89 ; erroneous statement, 533 ; report of cabinet meeting, 544. Cheat Mountain, Va., 63. Chickahominy river, Va., 123, 241, 337, 340-343, 346-351, 354, 355, 358, 362-368, 376-379, 382, 385-390, 393-399, 402-401, 410-429, 443, 448, 468, 469, 505-508, 540, 551. Christian, Col., 581. Clark, Capt., 578, 605. Clarke, Gen. H. F., 83, 114, 130, 131. Cluseret, Gen., offers services, 143. Coast expedition, plans, 205, 206. Cockletown, Va., 260. Coggins's Point, Va., 491, 493. Coggswell, Col., 171, 185, 190. Colburn, Col. A. V., at Washington, 90, 123; Yorktown, 308, 311, 315 ; Pope's campaign, 537. Cold Harbor-see Gaines's Mill. Colston, Gen., 324. Comstock, Lieut. C. R., 124. Confederacy, proclaimed, 38; prepared 39. Congress, Federal, thanks McClellan, 82 ; resolution on war, 149. Conrad, Capt. F. A., 431. Constitution, power of amending, 32; violations, 33. Cooke, Gen., P. St. G.. 321, 417. Cooke, Capt., 577, 578, 605. Cooper, Capt., 430, 431. Corps
s endeavored to put out the conflagration, but much property was destroyed. In the afternoon the wind moderated and the fire was controlled. Ruins of the unfinished courthouse at Columbia The Congaree river bridge The empty prison The Presbyterian lecture-room Hunt's house Freight depot, South Carolina railroad The catholic convent: as Columbia looked after Sherman's army passed, in 1865 Home of state surgeon-general Gibbs The Lutheran church Evans and Coggswell's printing shop Deserted main street The Methodist episcopal church, Washington street The South Carolina railroad offices: what war brought to the capital of South Carolina it was decided that Sherman should march through the Carolinas, destroying the railroads in both States as he went. A little more than a month Sherman remained in Savannah. Then he began another great march, compared with which, as Sherman himself declared, the march to the sea was as child's play. The s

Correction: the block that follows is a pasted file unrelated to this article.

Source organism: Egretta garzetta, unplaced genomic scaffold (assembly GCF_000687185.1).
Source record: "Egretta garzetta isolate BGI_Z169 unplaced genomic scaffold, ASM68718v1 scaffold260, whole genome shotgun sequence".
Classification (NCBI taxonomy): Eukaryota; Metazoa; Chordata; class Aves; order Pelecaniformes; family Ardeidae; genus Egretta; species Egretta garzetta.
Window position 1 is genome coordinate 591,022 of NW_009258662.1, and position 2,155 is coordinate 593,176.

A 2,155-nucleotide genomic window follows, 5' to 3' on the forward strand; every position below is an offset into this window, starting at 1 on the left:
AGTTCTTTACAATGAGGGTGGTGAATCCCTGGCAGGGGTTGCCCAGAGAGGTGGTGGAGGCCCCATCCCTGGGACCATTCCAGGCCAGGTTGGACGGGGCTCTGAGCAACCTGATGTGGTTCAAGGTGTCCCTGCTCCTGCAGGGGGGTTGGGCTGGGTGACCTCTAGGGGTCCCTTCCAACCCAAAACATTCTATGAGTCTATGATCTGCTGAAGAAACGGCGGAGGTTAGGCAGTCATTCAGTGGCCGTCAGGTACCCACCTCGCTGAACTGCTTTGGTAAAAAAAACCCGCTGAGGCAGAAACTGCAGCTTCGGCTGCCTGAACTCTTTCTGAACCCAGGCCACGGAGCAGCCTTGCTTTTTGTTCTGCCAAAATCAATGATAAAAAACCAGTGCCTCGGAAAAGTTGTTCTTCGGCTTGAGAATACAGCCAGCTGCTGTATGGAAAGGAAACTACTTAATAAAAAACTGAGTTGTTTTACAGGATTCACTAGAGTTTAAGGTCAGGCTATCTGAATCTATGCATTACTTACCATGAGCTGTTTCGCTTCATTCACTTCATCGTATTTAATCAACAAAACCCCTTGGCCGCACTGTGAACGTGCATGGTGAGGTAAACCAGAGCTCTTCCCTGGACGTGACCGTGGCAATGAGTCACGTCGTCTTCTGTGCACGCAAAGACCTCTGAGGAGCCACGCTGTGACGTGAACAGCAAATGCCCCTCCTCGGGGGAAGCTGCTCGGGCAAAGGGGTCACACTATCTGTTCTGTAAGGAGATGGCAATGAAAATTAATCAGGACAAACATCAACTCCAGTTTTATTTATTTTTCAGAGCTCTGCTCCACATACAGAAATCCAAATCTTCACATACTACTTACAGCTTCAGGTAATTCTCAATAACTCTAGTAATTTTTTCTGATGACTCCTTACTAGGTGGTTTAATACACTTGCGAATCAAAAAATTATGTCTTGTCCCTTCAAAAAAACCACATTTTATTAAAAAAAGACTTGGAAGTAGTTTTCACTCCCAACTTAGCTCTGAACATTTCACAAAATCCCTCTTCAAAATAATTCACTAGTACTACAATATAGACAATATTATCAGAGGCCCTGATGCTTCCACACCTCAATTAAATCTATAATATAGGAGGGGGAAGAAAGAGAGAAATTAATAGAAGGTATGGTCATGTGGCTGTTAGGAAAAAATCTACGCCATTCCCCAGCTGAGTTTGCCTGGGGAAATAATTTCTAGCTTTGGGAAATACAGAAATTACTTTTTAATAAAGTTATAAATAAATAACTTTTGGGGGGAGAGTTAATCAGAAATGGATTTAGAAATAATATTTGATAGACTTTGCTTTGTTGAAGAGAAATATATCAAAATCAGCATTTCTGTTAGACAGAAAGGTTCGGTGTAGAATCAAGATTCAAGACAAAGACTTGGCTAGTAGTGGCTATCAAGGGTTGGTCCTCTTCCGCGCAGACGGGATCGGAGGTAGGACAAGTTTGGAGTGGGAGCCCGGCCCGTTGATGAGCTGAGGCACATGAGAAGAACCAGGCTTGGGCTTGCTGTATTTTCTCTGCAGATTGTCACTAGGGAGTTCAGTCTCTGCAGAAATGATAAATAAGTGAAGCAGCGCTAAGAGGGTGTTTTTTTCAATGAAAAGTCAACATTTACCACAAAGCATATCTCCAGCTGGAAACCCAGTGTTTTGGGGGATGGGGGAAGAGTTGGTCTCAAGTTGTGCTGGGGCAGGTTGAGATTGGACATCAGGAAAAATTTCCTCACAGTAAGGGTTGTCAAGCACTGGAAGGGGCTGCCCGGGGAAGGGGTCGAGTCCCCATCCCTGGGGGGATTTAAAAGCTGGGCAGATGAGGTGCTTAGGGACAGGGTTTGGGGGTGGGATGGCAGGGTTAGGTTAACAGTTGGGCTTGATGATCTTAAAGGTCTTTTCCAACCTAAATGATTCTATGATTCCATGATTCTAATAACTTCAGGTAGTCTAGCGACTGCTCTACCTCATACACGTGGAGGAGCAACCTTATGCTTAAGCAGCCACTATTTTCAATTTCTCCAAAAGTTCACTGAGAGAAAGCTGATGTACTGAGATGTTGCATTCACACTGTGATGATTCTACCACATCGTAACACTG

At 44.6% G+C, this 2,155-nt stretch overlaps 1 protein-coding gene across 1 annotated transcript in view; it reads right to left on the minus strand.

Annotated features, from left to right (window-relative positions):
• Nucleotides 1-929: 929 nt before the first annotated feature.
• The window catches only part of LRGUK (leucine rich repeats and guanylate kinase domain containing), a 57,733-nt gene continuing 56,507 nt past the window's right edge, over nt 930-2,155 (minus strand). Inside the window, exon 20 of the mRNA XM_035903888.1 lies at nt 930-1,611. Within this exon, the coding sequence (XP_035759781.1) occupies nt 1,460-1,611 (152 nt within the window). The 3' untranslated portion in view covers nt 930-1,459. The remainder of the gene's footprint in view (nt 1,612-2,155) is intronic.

s endeavored to put out the conflagration, but much property was destroyed. In the afternoon the wind moderated and the fire was controlled. Ruins of the unfinished courthouse at Columbia The Congaree river bridge The empty prison The Presbyterian lecture-room Hunt's house Freight depot, South Carolina railroad The catholic convent: as Columbia looked after Sherman's army passed, in 1865 Home of state surgeon-general Gibbs The Lutheran church Evans and Coggswell's printing shop Deserted main street The Methodist episcopal church, Washington street The South Carolina railroad offices: what war brought to the capital of South Carolina it was decided that Sherman should march through the Carolinas, destroying the railroads in both States as he went. A little more than a month Sherman remained in Savannah. Then he began another great march, compared with which, as Sherman himself declared, the march to the sea was as child's play. The s